The current trend toward minimizing filler size in order to achieve great optical qualities, and toward maximizing filler loading is an attempt to satisfy all of the requirements for dental composites . Advantages named within the context of high filler loading of RBCs are improved mechanical properties , high wear resistance , and reduced polymerization shrinkage . Nano-hybrid RBCs contain a range of different filler sizes, also large filler particles besides the eponymous nano scale sized fillers. The varying particle sizes provide for a homogenous filler distribution within the matrix, since the small nano fillers are able to occupy the spaces between the larger particles perfectly and therefore help to generate RBCs with filler loadings that are comparable with the conventional hybrid composites. Nano-hybrid RBCs are claimed to combine both the positive characteristics of macro-filled composites (such as excellent physical and mechanical properties) and of micro-filled ones (e.g. excellent finishing and polishing qualities) and thus can be recommended as universal filling materials for anterior and posterior restorations . The matrix of most of these new types of composites still consists of the conventional BisGMA monomer developed by Bowen, yet new types of monomers have recently been introduced in the matrices of nano-hybrid composites, like the dimer acid based dimethacrylate monomer (N’Durance, Septodont), and a special urethane monomer, namely TCD-urethane (Venus Diamond, Heraeus Kulzer). The core structure of the dimer acid based monomer is composed of both linear and cyclic aliphatic structures . “Dimer acid” means any of the class of cycloaliphatic carboxylic acids that are high-molecular-weight dibasic acids which are liquid (viscous), and which can be polymerized directly with alcohols and polyols to form polyesters . The manufacturer promises both low volumetric shrinkage, and a high conversion rate. Two characteristics that do not seem compatible, but desirable in order to reduce stress on the tooth and in case of the conversion rate limit the elution of any residual monomer and thus enhance the biocompatibility of the material. This controversy is explained by the bulky nature of the core structure of the dimer acid based dimethacrylates. Because of their high molecular weight and a low initial double bond concentration, dimer acid monomers still have significantly lower polymerization shrinkage, despite of the high conversion rate achieved .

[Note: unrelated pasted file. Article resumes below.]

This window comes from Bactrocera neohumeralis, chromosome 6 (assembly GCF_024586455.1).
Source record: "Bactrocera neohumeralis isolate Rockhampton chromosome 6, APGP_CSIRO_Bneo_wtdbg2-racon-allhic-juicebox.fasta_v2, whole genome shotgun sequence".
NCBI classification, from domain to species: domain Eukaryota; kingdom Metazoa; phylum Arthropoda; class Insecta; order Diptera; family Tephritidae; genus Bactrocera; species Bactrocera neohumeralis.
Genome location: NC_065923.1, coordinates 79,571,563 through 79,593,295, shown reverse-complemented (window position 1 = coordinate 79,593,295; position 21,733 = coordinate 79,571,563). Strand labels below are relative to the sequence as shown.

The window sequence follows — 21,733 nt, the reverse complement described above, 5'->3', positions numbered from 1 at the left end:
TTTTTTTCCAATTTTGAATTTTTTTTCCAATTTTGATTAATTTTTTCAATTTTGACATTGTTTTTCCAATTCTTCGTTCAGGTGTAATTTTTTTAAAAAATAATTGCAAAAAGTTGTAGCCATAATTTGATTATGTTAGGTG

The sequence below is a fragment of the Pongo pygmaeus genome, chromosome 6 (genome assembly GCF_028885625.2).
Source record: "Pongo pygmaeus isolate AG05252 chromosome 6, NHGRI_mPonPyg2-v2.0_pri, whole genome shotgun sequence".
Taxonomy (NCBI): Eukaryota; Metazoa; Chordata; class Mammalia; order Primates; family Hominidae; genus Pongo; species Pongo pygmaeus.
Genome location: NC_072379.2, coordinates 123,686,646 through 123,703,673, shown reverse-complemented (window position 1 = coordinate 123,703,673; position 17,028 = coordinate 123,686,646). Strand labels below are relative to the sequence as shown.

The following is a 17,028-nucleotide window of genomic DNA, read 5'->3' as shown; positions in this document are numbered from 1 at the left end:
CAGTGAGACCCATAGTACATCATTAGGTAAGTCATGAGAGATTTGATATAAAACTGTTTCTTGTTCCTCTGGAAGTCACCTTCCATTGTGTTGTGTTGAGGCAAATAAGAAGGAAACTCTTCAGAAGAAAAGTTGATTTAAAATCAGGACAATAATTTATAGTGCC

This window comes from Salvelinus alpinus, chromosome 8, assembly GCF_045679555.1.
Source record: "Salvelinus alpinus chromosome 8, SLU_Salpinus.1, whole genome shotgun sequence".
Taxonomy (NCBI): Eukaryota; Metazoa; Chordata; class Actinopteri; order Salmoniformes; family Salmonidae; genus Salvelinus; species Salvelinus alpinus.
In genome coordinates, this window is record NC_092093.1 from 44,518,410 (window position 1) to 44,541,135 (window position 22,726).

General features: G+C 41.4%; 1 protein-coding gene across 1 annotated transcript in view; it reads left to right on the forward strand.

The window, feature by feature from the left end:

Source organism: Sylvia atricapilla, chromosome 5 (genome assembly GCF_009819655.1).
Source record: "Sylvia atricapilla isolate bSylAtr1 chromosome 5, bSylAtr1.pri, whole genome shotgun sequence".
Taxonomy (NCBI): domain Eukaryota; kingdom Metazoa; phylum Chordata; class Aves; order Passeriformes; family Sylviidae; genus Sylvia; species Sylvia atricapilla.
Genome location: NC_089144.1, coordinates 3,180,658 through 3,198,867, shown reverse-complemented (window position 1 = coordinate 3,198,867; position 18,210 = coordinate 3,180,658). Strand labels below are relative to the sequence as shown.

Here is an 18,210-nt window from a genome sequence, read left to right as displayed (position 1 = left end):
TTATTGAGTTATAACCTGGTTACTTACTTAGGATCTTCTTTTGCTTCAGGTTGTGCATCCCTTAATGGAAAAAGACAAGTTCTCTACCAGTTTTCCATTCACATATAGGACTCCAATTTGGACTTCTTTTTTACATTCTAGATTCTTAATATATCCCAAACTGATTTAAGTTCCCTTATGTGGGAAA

Only little information is available about the TCD-urethane monomer. According to information provided by the manufacturer, a low shrinkage crosslinker monomer with a special aliphatic structure has been synthesized. The new methacrylic acid derivatives, containing urethane groups of tricyclo-decanes are prepared by reaction of hydroxyalkyl (meth)acrylic acid esters with diisocyanates and subsequent reaction with polyols . Similar to bisphenol-A, the structure of the TCD-urethane backbone was proven to be rigid . In combination with the high reactivity of the urethane groups of the molecule, the new monomer is seen to be an alternative to BisGMA .